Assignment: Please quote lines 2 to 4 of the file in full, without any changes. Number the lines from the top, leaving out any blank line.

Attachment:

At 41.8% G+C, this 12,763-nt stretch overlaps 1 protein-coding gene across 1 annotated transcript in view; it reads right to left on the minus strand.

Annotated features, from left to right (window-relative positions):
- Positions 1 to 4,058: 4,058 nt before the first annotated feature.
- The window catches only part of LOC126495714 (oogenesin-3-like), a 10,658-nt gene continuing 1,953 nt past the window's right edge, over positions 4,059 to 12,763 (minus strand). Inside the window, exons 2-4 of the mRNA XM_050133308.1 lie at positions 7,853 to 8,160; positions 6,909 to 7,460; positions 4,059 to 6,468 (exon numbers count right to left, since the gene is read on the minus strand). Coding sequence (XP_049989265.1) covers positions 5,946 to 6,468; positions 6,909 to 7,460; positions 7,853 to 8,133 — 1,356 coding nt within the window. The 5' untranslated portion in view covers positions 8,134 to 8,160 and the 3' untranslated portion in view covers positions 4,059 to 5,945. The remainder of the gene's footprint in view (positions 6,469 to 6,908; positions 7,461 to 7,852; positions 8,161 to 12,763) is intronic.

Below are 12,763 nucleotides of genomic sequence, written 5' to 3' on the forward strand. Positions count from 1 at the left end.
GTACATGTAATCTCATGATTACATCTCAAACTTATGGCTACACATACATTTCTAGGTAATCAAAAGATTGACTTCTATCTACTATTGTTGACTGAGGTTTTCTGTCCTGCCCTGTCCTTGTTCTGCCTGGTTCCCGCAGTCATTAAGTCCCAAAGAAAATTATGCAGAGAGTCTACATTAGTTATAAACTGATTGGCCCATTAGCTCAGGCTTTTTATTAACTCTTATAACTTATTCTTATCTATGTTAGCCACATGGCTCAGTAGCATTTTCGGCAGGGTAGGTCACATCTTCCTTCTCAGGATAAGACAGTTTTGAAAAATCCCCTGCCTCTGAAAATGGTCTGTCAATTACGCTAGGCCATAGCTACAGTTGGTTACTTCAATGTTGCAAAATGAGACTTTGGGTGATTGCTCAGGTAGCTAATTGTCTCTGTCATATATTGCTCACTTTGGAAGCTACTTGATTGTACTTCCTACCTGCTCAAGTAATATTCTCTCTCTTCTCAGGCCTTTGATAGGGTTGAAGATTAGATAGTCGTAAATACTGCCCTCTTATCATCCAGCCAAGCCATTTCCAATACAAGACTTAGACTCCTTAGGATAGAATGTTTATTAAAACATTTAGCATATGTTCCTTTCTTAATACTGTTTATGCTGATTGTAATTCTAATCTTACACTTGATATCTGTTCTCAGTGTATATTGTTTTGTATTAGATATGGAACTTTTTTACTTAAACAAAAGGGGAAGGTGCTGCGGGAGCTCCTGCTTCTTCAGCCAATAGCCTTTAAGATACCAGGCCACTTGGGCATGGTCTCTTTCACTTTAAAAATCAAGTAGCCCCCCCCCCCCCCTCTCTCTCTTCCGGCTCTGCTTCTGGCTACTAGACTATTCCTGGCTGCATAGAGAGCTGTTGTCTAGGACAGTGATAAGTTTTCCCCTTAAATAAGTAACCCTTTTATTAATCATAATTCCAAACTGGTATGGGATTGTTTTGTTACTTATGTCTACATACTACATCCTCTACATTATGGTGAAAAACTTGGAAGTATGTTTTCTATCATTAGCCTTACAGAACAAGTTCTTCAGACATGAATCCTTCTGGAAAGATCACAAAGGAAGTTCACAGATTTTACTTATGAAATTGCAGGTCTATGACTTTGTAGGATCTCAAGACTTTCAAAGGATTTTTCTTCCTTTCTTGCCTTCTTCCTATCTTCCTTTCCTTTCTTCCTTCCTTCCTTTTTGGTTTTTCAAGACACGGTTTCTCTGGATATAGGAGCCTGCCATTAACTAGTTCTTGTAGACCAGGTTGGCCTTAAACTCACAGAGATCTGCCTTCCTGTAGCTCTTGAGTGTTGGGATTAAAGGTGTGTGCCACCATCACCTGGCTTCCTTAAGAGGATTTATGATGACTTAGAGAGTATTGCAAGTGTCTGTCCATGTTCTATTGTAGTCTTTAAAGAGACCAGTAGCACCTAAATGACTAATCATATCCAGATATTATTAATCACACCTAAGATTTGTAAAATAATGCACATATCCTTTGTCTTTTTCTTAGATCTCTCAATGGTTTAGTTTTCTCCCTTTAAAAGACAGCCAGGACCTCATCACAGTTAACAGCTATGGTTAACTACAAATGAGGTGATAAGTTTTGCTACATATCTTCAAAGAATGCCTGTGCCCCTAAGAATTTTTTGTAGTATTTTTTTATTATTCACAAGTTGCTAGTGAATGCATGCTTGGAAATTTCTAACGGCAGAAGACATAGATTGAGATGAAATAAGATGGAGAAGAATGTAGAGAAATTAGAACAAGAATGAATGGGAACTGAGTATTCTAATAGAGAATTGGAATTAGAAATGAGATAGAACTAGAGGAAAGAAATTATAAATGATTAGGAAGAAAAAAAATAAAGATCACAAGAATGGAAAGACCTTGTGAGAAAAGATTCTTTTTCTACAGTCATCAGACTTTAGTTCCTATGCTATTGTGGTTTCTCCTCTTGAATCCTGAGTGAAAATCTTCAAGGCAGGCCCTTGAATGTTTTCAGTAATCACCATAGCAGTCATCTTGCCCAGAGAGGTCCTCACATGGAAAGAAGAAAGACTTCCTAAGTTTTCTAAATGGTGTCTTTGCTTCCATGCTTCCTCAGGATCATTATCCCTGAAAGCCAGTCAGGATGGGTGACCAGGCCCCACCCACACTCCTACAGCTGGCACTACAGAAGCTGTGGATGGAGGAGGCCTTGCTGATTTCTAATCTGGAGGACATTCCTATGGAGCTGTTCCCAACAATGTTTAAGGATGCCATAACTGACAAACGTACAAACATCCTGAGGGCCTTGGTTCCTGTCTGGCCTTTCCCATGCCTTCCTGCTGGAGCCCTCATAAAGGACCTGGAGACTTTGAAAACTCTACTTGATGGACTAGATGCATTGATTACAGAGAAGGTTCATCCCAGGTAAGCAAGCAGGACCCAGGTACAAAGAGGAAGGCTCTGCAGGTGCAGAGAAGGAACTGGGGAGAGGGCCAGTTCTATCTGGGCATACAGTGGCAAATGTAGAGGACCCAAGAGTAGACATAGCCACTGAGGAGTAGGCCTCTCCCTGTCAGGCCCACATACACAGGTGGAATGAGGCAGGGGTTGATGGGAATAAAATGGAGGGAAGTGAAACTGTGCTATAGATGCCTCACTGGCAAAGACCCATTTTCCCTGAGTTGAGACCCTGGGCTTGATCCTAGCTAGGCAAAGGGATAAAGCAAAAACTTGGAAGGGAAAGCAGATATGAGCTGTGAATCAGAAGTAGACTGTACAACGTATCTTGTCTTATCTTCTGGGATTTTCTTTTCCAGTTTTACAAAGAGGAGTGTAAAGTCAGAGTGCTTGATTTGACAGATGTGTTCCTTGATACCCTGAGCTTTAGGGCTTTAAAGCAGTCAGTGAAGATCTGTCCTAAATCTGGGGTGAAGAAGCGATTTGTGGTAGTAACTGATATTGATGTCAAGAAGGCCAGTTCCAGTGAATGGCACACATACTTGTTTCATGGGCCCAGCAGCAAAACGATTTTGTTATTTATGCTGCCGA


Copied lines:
Annotated features, from left to right (window-relative positions):
- Positions 1 to 4,058: 4,058 nt before the first annotated feature.
- The window catches only part of LOC126495714 (oogenesin-3-like), a 10,658-nt gene continuing 1,953 nt past the window's right edge, over positions 4,059 to 12,763 (minus strand). Inside the window, exons 2-4 of the mRNA XM_050133308.1 lie at positions 7,853 to 8,160; positions 6,909 to 7,460; positions 4,059 to 6,468 (exon numbers count right to left, since the gene is read on the minus strand). Coding sequence (XP_049989265.1) covers positions 5,946 to 6,468; positions 6,909 to 7,460; positions 7,853 to 8,133 — 1,356 coding nt within the window. The 5' untranslated portion in view covers positions 8,134 to 8,160 and the 3' untranslated portion in view covers positions 4,059 to 5,945. The remainder of the gene's footprint in view (positions 6,469 to 6,908; positions 7,461 to 7,852; positions 8,161 to 12,763) is intronic.